The cart stopped. “Well, well, who have we here? Is this Jacob, son of Samuel the quarryman? Oh look at this mess! What an unfortunate turn of events!” Jacob stood up and greeted him. “Tell you what my boy, I am headed home for the Sabbath, come home with me and I will leave my servant here to sit with this broken down mess. My daughter is there, she will draw you a nice bath…even wash your back for you, heh, heh, and you can take Sabbath with us.”
“Oh no sir”, Jacob replied, “I couldn’t possibly leave my father’s cart and this load I am to deliver. I must wait here and send someone for help. It is my responsibility.” The fat man looked down on Jacob, “You are the responsible one all right. Tell you what, I will go on and send my servant out to help you fix the wheel and reload the cart, our village is just a short trip away.” And off Achan drove.
“My daughter will draw you a nice bath” Jacob thought with a smirk as he watched Achan disappear into the distance. A bath did sound quite nice about then but he could never dishonor his father and leave his responsibility. And he reminded himself, he was now “set apart”. He could never break covenant with Sarah and be with another woman.
A few hours later Jacob heard the familiar clack, clack of Achan’s cart, his hopes rose and then fell as he saw proudly perched next to daddy, Achan’s daughter, Ayah. Jacob was taken with how beautiful this young woman had become; he had not seen her since she was a child. As the cart approached a shiver ran down his back; Ayah means ‘vulture’…I must watch myself, Achan is a tricky man full of trouble.”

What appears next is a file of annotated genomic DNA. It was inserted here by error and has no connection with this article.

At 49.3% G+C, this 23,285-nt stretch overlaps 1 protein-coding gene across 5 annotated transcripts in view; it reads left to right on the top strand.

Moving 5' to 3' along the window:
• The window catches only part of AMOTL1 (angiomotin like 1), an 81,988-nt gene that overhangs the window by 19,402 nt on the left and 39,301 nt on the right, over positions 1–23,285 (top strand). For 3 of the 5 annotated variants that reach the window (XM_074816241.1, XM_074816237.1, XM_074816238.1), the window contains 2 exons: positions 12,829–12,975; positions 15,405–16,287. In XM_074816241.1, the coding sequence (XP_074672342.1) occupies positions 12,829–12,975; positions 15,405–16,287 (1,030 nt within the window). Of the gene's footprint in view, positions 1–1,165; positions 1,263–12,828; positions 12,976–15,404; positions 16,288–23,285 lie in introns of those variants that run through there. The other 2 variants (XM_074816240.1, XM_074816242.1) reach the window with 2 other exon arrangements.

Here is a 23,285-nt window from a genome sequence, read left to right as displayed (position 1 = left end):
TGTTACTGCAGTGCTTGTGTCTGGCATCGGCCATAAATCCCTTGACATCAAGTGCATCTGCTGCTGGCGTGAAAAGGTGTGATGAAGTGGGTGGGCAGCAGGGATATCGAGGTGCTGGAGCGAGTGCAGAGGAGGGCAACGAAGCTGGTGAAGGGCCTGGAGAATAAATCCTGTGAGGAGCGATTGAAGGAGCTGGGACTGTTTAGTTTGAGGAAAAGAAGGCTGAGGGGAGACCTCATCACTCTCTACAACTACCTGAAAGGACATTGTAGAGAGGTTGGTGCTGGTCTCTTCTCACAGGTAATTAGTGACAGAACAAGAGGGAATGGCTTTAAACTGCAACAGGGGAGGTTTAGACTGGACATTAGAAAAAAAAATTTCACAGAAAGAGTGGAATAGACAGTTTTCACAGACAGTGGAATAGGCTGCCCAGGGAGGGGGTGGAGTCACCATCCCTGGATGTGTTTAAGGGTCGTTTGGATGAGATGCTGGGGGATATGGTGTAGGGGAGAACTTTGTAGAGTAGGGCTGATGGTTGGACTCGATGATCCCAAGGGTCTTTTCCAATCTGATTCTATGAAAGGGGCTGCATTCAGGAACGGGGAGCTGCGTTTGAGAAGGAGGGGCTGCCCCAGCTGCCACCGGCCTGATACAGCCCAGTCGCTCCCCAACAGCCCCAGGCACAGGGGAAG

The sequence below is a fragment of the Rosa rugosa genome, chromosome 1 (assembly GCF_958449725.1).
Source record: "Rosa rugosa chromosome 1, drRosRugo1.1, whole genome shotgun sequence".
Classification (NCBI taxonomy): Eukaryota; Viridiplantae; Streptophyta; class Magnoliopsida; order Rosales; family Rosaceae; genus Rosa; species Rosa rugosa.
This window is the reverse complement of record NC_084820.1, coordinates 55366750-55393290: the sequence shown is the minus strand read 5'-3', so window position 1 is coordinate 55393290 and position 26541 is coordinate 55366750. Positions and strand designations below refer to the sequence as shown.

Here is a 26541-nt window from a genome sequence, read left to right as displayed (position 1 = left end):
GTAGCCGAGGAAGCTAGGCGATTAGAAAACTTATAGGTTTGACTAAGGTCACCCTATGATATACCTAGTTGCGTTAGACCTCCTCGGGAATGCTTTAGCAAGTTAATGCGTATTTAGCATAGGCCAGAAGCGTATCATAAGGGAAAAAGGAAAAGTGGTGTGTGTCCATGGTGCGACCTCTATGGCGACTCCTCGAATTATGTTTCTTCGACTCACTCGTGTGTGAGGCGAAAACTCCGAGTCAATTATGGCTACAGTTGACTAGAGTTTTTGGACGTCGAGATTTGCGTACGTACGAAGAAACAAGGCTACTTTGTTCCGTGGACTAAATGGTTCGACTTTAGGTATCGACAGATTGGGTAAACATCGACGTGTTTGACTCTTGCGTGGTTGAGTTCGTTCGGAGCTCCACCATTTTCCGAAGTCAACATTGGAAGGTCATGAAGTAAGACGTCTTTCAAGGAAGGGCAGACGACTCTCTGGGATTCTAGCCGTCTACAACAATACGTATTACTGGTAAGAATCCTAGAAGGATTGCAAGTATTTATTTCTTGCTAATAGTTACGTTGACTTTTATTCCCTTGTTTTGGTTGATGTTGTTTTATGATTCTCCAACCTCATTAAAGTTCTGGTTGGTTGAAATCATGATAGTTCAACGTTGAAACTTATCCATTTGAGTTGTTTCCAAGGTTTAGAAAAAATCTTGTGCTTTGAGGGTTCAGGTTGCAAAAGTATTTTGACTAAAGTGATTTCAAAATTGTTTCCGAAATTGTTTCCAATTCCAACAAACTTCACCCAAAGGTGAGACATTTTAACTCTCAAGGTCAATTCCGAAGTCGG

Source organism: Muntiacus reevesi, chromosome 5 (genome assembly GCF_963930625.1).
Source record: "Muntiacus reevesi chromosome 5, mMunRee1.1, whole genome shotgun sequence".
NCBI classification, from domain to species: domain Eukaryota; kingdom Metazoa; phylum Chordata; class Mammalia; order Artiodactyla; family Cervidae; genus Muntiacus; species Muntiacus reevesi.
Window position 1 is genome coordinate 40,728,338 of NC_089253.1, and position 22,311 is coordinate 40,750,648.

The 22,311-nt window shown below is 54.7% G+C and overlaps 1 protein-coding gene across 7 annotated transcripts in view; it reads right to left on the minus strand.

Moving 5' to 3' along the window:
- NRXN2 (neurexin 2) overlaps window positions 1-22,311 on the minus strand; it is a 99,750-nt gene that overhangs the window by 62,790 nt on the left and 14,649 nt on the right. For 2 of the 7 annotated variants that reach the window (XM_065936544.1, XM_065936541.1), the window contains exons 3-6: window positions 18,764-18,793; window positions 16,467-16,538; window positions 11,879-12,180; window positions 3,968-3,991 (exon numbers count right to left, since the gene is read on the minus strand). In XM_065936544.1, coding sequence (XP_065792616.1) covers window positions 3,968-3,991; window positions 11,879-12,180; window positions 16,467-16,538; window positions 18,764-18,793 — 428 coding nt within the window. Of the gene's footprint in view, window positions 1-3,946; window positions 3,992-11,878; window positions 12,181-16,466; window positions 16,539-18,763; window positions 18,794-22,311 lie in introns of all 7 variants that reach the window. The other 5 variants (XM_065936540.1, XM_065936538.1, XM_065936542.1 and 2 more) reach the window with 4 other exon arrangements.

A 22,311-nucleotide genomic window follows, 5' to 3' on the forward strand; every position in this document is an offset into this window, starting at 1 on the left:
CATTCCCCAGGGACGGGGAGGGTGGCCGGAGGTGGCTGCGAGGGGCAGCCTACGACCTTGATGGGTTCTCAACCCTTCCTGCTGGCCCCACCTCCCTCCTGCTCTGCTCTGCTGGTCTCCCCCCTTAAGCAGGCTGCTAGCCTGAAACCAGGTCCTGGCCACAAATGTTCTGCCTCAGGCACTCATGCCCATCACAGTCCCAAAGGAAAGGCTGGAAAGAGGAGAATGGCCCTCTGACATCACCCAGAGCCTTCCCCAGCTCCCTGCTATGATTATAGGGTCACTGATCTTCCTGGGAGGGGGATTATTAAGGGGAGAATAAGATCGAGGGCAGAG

Just Break Your Covenant
“Jacob”, Achan called from the cart, “come, sit with Ayah and myself in the shade; my servants will fix this mess for you. This is no work for a son of someone as great as your father”. Jacob approached the cart.
Achan continued, “look my son, I’ve brought my beautiful daughter Ayah with me. Let her pour cool water over your head and make you more comfortable.”
“Oh no sir”, Jacob replied, “I am betrothed, I cannot keep company with your daughter.” Achan smirked. “Oh yes, that’s right…betrothed, yes, hmmm. Weren’t you going to marry that crippled girl from the village, Sarah?”
Jacob stood tall in his answer, “Yes, that is correct sir, she is even now being taken care of by my father, being given the full rights of a wife while she waits for my return.”
Achan spoke sharply with a challenge, “Now why would a fine young man such as yourself, with the wealth of your family behind you want a useless crippled up girl when you could have any girl you wanted, even possibly my daughter, who is beautiful and has all her senses”.